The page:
06Jun

As far back as 2013 Forbes published an article headlined “Why Accounting and Finance Pros Are So Difficult to Hire.” The only thing that’s changed since is that accountants will be even more difficult to hire in 2020.

“That’s more of a statement than a prediction,” says Accounting Today, recommending a few strategies for recruiting professionals in this highly competitive market.

Before we detail these — you’ve likely heard some of these before — we suggest calling us here at Green Key Resources.

The Accounting Today suggestions are excellent long term approaches. But when you need a top flight candidate yesterday, we’re ready with a pipeline of excellent professionals who will exceed your expectations in every way. No matter where in the country you are, call us at 212.683.1988.

For the long term, here’s what to do.

Provide opportunities for growth — This means more than just basic training. Candidates are looking for roles that offer fresh challenges, a chance to demonstrate their leadership skills and to move up in the organization. Offer project contract work to reach professionals and build your talent pool

You culture should provide a personal touch — Beyond the basic benefits, a supportive culture provides schedule flexibility, tailored growth opportunities, advancement and the engagement of senior members of the firm in nurturing talent.

Be flexible in your requirements — Instead of insisting on a certain number of years of experience, consider the whole candidate package. “Some candidates may not check all of the boxes but can really excel in a position,” observes the Accounting Today article. Would you pass up a candidate with excellent software and technology skills just because they only have four years of experience?

Leverage external support — Don’t depend on job boards or even LinkedIn to bring in the talent you want. Work your networks and always ask for referrals. Reach out to the silver medalists who almost got the job last time; their skills and experience have only increased. And develop a relationship with a staffing firm like us that has a specialty in accounting.

Photo by Scott Graham on Unsplash

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Hedge Funds Ended Year with a Strong Finish

“Hedge funds performed well in 2020,” says the alternative assets intelligence firm Preqin.

With returns of 16.63% across all asset classes, hedge fund returns were ahead of the S&P 500 PR Index, which closed the year at 16.26%, according to the 2021 Preqin Global Hedge Fund Report. It was the asset class’ highest annual return since 2009.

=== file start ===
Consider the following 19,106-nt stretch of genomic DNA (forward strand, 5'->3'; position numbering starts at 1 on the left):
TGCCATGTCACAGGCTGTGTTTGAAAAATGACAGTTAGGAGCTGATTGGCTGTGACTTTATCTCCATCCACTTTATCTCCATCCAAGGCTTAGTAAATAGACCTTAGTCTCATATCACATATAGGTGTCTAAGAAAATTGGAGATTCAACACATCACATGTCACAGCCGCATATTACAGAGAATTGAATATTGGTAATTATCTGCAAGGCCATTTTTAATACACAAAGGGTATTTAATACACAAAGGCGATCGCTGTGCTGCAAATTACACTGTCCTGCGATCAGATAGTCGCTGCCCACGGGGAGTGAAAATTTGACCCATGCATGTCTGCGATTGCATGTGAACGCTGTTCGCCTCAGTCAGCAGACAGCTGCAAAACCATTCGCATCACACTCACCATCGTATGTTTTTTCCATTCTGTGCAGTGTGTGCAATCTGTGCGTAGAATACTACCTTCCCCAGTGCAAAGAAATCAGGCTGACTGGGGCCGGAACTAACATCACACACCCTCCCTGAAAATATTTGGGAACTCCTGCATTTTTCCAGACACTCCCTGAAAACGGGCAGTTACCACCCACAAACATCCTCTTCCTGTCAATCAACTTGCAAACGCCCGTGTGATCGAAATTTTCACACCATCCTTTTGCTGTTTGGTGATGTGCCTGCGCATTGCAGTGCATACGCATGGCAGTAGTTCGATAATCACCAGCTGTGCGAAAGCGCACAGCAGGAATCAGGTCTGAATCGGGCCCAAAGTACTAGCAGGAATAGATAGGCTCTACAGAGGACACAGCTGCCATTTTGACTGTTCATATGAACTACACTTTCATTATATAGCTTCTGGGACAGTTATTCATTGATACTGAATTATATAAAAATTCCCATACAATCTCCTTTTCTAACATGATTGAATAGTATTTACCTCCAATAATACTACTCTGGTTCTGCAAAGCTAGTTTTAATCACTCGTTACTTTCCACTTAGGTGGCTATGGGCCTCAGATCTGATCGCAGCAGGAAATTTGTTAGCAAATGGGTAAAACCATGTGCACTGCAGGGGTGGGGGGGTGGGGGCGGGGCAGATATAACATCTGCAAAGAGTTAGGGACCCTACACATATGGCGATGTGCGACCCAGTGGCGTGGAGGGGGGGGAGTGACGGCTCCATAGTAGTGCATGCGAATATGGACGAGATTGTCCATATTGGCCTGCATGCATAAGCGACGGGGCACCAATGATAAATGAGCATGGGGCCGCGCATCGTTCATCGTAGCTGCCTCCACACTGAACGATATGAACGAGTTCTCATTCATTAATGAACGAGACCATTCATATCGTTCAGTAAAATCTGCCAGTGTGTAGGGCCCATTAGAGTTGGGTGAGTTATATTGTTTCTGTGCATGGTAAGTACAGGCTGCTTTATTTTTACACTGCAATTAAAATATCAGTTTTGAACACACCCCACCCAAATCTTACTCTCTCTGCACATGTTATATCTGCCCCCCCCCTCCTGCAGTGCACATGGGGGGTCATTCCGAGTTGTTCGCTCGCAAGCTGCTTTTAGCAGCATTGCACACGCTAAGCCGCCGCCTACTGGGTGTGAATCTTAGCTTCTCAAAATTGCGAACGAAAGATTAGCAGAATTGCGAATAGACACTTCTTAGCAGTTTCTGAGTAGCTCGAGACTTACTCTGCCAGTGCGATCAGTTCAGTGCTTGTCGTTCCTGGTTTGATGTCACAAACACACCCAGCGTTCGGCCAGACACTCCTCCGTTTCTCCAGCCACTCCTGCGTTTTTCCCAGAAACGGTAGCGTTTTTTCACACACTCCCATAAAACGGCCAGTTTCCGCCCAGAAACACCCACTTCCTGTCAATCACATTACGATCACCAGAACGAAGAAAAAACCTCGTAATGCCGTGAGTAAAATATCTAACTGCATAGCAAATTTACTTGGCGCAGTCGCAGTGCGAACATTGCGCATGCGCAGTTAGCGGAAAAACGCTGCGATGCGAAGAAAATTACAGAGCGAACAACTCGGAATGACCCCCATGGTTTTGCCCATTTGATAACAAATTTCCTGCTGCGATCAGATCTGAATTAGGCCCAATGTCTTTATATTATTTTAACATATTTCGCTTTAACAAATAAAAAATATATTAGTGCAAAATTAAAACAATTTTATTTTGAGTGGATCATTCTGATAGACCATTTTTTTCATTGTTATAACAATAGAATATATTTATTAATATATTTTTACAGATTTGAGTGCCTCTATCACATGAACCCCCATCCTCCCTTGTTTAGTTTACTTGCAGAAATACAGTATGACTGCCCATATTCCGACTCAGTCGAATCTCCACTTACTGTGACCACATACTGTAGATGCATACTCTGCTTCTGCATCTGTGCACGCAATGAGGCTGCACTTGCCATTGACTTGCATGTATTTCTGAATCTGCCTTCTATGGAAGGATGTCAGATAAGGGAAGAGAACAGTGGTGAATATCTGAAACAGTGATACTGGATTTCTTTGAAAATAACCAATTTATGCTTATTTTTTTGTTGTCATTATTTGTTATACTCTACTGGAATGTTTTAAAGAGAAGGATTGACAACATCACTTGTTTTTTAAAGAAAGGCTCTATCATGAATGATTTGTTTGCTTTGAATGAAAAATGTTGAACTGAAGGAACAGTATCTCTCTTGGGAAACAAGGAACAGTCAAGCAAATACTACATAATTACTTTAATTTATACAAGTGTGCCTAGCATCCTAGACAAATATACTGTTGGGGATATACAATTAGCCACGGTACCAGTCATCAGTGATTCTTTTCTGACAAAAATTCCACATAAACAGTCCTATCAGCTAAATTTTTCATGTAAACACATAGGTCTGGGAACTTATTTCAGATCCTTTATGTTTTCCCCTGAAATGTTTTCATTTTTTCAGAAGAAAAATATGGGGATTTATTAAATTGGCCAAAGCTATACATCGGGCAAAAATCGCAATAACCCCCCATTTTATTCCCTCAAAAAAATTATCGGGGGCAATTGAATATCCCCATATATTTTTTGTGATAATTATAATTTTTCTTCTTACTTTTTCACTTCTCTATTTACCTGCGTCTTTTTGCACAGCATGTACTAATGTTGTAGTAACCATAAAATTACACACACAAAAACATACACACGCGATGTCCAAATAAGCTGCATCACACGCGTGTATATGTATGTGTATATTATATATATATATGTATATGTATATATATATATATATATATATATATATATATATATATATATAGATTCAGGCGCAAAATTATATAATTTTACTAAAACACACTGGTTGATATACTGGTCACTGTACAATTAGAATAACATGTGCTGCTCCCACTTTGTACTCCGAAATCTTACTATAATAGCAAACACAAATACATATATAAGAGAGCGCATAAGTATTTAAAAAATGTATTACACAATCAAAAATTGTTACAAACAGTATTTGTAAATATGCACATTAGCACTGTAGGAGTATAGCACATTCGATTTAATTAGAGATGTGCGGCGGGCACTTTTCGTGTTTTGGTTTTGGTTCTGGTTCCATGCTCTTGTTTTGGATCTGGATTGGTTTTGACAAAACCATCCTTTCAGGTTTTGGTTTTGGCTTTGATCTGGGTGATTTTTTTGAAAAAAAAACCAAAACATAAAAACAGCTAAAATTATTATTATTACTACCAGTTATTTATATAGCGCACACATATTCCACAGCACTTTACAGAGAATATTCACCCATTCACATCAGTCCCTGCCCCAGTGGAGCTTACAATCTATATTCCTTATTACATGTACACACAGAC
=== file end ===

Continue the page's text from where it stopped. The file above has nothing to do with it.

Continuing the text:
Preqin said the best performing strategy was equities, with a 19.64% return. Credit strategies provided the lowest returns at 5.24%.

In addition to a strong upside, Preqin said, “Hedge funds also offered downside protection through lower levels of volatility over 2020 compared with the public markets.”

Accounts under management grew by 6% over 2019 to $3.87 trillion as of the end of November. Though modest, it was a significant turnaround from the first two quarters of the year when investors fled the sector for the lower cost and more passive UCITS (Undertakings Collective Investment in Transferable Securities) and ETFs (exchange traded funds).

“The direction of flow reversed in the third quarter,” Preqin says, “Suggesting an increasing investor preference for active management over tracking.”

As cautious as investors themselves, hedge fund professionals launched significantly fewer new funds. Liquidations exceeded new funds by 758 to 740 for “only the second year on record,” said Preqin. The previous time that happened was in 2019.

Still, Preqin listed 18,303 funds at the close of 2020, just behind the record of 18,391 recorded in 2018.

The report identifies what it describes as five “megatrends,” themes that will continue to shape the hedge fund industry:

  1. ESG – Typically described as social investing, ESG considers environmental, social, and governance issues in deciding on investment. Preqin says ESG “has moved into the mainstream and is a key consideration” for investors and fund managers.
  2. Capital consolidation – “Established managers are taking a growing share of capital raised across all alternative asset classes.”
  3. Diversification — Since 2016, investors’ primary reason for allocating to hedge funds has been diversification, says Preqin. That will continue, predicts the report, as “investors are more focused on low correlation than returns.”
  4. Customized solutions – The shift away from fund products can offer lower fees and allow investors and managers to take part in opportunities more equally.
  5. Rising allocation to alternatives – “Investors are increasing their alternatives allocations to produce better risk-adjusted returns and protect the downside.”

Preqin’s head of research insights David Lowery says, “After nine consecutive quarters of outflows, Q3 2020 marked the first quarter of net inflows, bringing much-needed optimism to the hedge fund industry. Established managers are taking a growing share of capital raised across all alternative asset classes, but investors are seemingly aware of the benefits of investing in first-time funds and are taking advantage of the large supply.”

Photo by Chris Liverani on Unsplash

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5 Tips to Ace Your Virtual Interview

Whether you’re preparing for a phone screen or a final stage interview, virtual interviews are now an inevitable component of the hiring process.